“Care to lend me an ear?” Whittaker quipped, broad smile playing across his lips.
Despite everything, despite flinching and twitching as he had an instant ago, Aingeal looked more weary than frightened at this, pale, nearly milky, eyes staring wordlessly, warily, up at him. Could he even see through those things? They looked to be more scar tissue than iris and pupil.
Whittaker drew the blade away and let it rest across his lap. “A joke. It was a joke. You’re hardly any fun at all, you know,” he muttered, a bit frustrated with the lack of reaction. Oh, very well. He plucked his notebook from his lap, licked the tip of his thumb, and began flipping through the pages. “Ah, this one is a good one, I think. I was quite happy with this,” he said, finally settling on a page.
“A young man grew increasingly peaky,
In a house where the hinges were squeaky,
The ferns curled up brown,
The ceilings flaked down,
And all of the faucets were leaking.”
“Not that I don’t enjoy all your… creative endeavors, Whittaker,” called a voice, then, twinged with exasperation, as old Silence came wandering out of the woods. It had taken him a bit longer than usual to find them. The sun hung high in the midday sky, and the singing of birds had quieted somewhat. “But it’s nearly midday. I could barely find you two in all these woods. You can stop, now.”
He said it kindly, too kindly. Silence was a gentle man, gentler perhaps than even sheepish Aingeal.
And yet still, the audacity of such a request, the chagrin in the man’s tone! Whittaker had only read five of his poems, thus far. He uncrossed his legs and crossed them again, sneering all the while, if only to rub it in the better man’s face for a moment. “I will stop when I prefer, thank you.”
Silence simply looked at him for a good while, long enough of a good while for it to become rather uncomfortable. Finally, with a voice that was almost jaded, it was so weary; “He’s had enough for a day.”
Whittaker rose to let Aingeal stand, but only to escape Silence’s irritatingly disappointed demeanor.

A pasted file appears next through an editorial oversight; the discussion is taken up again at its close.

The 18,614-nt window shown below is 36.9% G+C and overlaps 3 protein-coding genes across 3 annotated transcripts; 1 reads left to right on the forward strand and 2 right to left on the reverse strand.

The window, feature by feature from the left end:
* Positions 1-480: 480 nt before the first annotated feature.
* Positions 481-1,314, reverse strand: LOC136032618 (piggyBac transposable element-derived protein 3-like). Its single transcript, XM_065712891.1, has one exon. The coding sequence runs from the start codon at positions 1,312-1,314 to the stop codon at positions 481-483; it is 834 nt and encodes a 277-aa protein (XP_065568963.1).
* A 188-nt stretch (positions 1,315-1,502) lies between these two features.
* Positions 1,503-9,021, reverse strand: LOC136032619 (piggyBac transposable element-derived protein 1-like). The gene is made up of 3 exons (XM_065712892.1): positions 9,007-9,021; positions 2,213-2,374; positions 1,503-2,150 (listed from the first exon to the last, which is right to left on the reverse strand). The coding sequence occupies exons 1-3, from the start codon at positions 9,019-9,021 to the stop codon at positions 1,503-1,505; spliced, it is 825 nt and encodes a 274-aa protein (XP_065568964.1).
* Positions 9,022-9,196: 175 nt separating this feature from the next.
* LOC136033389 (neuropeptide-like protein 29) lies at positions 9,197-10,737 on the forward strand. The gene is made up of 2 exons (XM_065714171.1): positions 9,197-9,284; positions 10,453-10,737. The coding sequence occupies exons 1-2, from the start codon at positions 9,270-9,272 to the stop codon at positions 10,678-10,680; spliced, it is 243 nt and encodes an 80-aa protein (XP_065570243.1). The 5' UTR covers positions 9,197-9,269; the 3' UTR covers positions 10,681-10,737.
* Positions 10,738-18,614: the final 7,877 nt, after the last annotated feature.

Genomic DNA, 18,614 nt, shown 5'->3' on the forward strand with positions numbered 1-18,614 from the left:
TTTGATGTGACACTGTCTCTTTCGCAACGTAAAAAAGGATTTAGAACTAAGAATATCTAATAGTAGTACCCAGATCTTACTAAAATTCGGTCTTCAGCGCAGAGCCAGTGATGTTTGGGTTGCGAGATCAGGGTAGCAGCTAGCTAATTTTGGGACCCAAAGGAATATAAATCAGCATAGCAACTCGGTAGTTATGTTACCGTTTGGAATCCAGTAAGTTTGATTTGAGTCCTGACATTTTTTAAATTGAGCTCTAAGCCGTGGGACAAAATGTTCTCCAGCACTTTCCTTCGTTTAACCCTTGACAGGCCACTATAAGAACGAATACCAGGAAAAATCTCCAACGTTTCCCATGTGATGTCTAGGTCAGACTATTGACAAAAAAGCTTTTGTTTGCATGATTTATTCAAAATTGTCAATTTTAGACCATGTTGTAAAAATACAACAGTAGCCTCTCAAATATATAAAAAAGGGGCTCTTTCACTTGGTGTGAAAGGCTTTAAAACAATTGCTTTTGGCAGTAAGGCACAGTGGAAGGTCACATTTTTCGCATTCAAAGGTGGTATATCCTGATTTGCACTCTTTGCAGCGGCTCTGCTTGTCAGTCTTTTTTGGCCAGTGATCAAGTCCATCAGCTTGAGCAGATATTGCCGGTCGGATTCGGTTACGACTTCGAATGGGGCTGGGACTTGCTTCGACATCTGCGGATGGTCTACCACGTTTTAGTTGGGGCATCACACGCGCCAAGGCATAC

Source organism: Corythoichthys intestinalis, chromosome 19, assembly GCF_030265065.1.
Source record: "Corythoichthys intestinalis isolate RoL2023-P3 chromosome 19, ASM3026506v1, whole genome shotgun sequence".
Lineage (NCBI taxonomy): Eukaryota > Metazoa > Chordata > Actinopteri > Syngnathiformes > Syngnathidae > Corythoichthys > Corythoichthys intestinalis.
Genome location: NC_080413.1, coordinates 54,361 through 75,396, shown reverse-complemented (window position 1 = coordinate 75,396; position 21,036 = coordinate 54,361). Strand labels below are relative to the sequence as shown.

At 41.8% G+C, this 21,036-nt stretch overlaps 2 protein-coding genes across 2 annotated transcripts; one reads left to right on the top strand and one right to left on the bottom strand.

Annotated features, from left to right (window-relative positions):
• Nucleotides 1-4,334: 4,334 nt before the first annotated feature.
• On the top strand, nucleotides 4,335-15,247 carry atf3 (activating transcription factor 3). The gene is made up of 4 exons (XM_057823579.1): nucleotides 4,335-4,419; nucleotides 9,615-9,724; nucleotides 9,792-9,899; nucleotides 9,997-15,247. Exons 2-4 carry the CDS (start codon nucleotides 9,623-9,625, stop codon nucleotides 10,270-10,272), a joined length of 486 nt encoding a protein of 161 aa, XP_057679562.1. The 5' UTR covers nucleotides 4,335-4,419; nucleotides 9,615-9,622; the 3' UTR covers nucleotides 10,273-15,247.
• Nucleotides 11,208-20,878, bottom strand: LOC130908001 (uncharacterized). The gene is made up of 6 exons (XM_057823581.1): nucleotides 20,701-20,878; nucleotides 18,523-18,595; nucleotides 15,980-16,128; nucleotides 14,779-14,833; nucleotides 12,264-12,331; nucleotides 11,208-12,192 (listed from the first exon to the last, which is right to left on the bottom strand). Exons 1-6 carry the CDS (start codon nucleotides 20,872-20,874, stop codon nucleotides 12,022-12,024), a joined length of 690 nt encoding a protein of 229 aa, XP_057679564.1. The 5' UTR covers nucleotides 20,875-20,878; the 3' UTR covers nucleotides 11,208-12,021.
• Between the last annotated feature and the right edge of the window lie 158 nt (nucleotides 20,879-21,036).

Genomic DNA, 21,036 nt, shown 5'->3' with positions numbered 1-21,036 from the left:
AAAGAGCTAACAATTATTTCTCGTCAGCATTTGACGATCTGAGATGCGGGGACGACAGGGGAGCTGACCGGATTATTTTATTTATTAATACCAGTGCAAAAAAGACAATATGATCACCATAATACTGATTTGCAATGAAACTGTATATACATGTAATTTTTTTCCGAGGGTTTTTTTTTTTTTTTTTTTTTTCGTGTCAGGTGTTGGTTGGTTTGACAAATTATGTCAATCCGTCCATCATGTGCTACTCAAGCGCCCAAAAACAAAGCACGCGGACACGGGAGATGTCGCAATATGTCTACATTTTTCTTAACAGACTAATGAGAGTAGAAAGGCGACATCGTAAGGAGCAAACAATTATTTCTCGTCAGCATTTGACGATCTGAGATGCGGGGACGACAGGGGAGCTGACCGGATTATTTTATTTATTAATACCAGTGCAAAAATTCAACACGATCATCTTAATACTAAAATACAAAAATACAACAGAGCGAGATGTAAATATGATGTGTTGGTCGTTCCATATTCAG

The spell broken, Aingeal dragged himself up onto his feet, his tattered robes covered in a fine layer of dirt and the bandages wrapping nearly every inch of his body stained with grass. He took an instant to shake the mist from his mind, then lifted his head, his cheek scuffed red and a line of dried blood streaking the side of his neck from where Whittaker had nicked him. Without so much as a word or even a glance at either of the other two, he began to stumble back to their campsite, barefoot and eyes half lidded.
Silence reached to take a gentle hold of his arm as he passed. “Wait, let me heal those wounds o—”
He did not stop, even as Silence grasped his arm, simply kept walking onward. Aingeal was strong, far stronger than he seemed, and it was something the very both of them often forgot. Silence was jerked forward, nearly dragged in his wake, and was sent stumbling to the ground. Aingeal took pause for only an instant, to glance at him with nearly empty eyes, and then he turned and kept walking.
Whittaker laughed at that, glad for something to lighten the dreadful mood. “Oh, please. You won’t even take up a sword, Silence,” he sneered. “The fact that you think you can control him—”
“I don’t!” Silence shot him a glare. He did not often glare. “I… just want to help him. Somehow.”
“Ah. I see,” Whittaker grinned at this. “A fool’s endeavor, and a doomed one to boot,” he snickered. He then leaned forward, folding his hands under his chin. “You’re failing, Silence.”